“A leader takes people where they want to go. A great leader takes people where they don’t necessarily want to go, but ought to be.”—Rosalynn Carter
Many different things motivate us. It is important to know our motivation styles because it helps us gain a deeper awareness of ourselves and can help us inspire and motivate ourselves at will when we need it the most.
When we want to achieve a goal, our motivation affects the habits and behaviors we develop to accomplish it. It is what helps keep us engaged and drives us to focus on the things that need to be done, or the things we wish to do.
It is one of the factors that affects our mindset, and depending on what motivation style you lean towards, your actions and decisions might get different results. Our motivations can subconsciously push us forward or hold us back. That’s why being conscious of what motivates us can help us achieve success in our business or life.
There are two general types of motivation: intrinsic and extrinsic. You’ve probably heard of Warren Buffet’s internal and external scorecard. They share similar concepts. Intrinsic motivations are focused on self-motivations and internal reward systems, while extrinsic motivations are dictated by outside forces, generally divided into rewards and punishments.
They can be further divided into several categories:
Physiological motivation is when we are motivated to eat because we are hungry, or sleep when we are tired. Attitude motivation could be intrinsic (we want to change the way we feel or think, so we do something like listen to music, watch a video, or read a book) or extrinsic (we want to change how others feel about us or think of us, so we act or speak a certain way).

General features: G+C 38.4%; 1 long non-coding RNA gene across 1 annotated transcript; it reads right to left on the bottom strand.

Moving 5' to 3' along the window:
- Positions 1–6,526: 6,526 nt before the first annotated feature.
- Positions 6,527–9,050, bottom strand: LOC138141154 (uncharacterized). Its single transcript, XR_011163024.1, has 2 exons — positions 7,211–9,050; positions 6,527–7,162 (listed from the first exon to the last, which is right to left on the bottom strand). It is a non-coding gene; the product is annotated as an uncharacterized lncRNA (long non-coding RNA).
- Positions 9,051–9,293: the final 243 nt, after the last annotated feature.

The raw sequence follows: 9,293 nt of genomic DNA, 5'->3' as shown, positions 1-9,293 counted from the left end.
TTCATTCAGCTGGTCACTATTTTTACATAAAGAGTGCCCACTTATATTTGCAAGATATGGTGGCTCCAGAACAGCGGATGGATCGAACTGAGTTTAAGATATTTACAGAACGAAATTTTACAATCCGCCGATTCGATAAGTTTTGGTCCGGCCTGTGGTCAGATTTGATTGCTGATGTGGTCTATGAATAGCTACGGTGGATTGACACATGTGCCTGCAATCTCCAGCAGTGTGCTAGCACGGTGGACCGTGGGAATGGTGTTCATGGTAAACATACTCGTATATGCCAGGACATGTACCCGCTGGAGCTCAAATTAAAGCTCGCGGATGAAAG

We could also be motivated by our achievements (reaching a goal, or obtaining a title), competence and learning (feeling rewarded in the process of gaining a new skill or knowledge), creative motivation (the desire to make something, like a book or a song, to express ourselves), incentives (receiving a reward or praise from others), fear (we don’t want to feel uncomfortable, so we do things to avoid it), power and control (in our lives and even the lives of others), and affiliation or social motivation (the desire to connect and contribute to society, to feel a sense of belongingness).
We often lean towards certain motivational styles more than others, and the context of the situation can also affect which motivation would drive us most effectively.
As leaders, we are responsible for motivating ourselves so that we can motivate the people we lead. Knowing what motivates our people (our family, our employees, or our team) helps us adjust our approach to push them forward more effectively and help them be the best versions of themselves.
When we learn how to adapt to the situation and provide the necessary motivation, we can be better leaders.
Thanks for reading A Brilliant Tribe.